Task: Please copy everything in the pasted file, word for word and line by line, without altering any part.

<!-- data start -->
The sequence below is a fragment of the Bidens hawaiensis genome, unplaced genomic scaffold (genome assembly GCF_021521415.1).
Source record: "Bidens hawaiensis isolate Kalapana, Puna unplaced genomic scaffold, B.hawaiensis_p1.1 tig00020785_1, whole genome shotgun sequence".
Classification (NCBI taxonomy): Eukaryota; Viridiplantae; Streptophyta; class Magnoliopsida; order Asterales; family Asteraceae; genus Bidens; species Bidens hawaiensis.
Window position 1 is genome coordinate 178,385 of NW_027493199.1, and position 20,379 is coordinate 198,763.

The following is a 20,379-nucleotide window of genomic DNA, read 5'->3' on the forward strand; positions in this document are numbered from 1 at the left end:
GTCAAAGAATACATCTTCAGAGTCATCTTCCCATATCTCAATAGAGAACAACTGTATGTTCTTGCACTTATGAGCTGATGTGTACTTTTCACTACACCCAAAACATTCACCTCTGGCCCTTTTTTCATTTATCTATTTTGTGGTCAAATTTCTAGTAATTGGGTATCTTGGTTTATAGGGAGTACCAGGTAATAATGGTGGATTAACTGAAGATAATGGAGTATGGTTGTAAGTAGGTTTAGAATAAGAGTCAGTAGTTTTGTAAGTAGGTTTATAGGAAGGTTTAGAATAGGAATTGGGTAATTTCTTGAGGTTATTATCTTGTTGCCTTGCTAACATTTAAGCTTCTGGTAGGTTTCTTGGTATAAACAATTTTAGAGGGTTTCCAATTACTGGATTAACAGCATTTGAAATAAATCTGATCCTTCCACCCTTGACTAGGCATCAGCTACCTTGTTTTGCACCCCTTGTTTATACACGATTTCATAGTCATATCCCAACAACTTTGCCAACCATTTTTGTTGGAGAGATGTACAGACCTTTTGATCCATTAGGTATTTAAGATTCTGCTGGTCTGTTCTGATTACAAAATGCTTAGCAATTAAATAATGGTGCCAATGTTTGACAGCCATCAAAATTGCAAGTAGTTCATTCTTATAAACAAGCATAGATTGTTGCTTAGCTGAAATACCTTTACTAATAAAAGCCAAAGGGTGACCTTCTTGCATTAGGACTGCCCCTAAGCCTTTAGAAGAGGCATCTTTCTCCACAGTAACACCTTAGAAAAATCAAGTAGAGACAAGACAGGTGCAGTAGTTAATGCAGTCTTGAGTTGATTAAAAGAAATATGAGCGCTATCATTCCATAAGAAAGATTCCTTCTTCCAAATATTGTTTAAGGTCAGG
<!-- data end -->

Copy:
The sequence below is a fragment of the Bidens hawaiensis genome, unplaced genomic scaffold (genome assembly GCF_021521415.1).
Source record: "Bidens hawaiensis isolate Kalapana, Puna unplaced genomic scaffold, B.hawaiensis_p1.1 tig00020785_1, whole genome shotgun sequence".
Classification (NCBI taxonomy): Eukaryota; Viridiplantae; Streptophyta; class Magnoliopsida; order Asterales; family Asteraceae; genus Bidens; species Bidens hawaiensis.
Window position 1 is genome coordinate 178,385 of NW_027493199.1, and position 20,379 is coordinate 198,763.

The following is a 20,379-nucleotide window of genomic DNA, read 5'->3' on the forward strand; positions in this document are numbered from 1 at the left end:
GTCAAAGAATACATCTTCAGAGTCATCTTCCCATATCTCAATAGAGAACAACTGTATGTTCTTGCACTTATGAGCTGATGTGTACTTTTCACTACACCCAAAACATTCACCTCTGGCCCTTTTTTCATTTATCTATTTTGTGGTCAAATTTCTAGTAATTGGGTATCTTGGTTTATAGGGAGTACCAGGTAATAATGGTGGATTAACTGAAGATAATGGAGTATGGTTGTAAGTAGGTTTAGAATAAGAGTCAGTAGTTTTGTAAGTAGGTTTATAGGAAGGTTTAGAATAGGAATTGGGTAATTTCTTGAGGTTATTATCTTGTTGCCTTGCTAACATTTAAGCTTCTGGTAGGTTTCTTGGTATAAACAATTTTAGAGGGTTTCCAATTACTGGATTAACAGCATTTGAAATAAATCTGATCCTTCCACCCTTGACTAGGCATCAGCTACCTTGTTTTGCACCCCTTGTTTATACACGATTTCATAGTCATATCCCAACAACTTTGCCAACCATTTTTGTTGGAGAGATGTACAGACCTTTTGATCCATTAGGTATTTAAGATTCTGCTGGTCTGTTCTGATTACAAAATGCTTAGCAATTAAATAATGGTGCCAATGTTTGACAGCCATCAAAATTGCAAGTAGTTCATTCTTATAAACAAGCATAGATTGTTGCTTAGCTGAAATACCTTTACTAATAAAAGCCAAAGGGTGACCTTCTTGCATTAGGACTGCCCCTAAGCCTTTAGAAGAGGCATCTTTCTCCACAGTAACACCTTAGAAAAATCAAGTAGAGACAAGACAGGTGCAGTAGTTAATGCAGTCTTGAGTTGATTAAAAGAAATATGAGCGCTATCATTCCATAAGAAAGATTCCTTCTTCCAAATATTGTTTAAGGTCAGG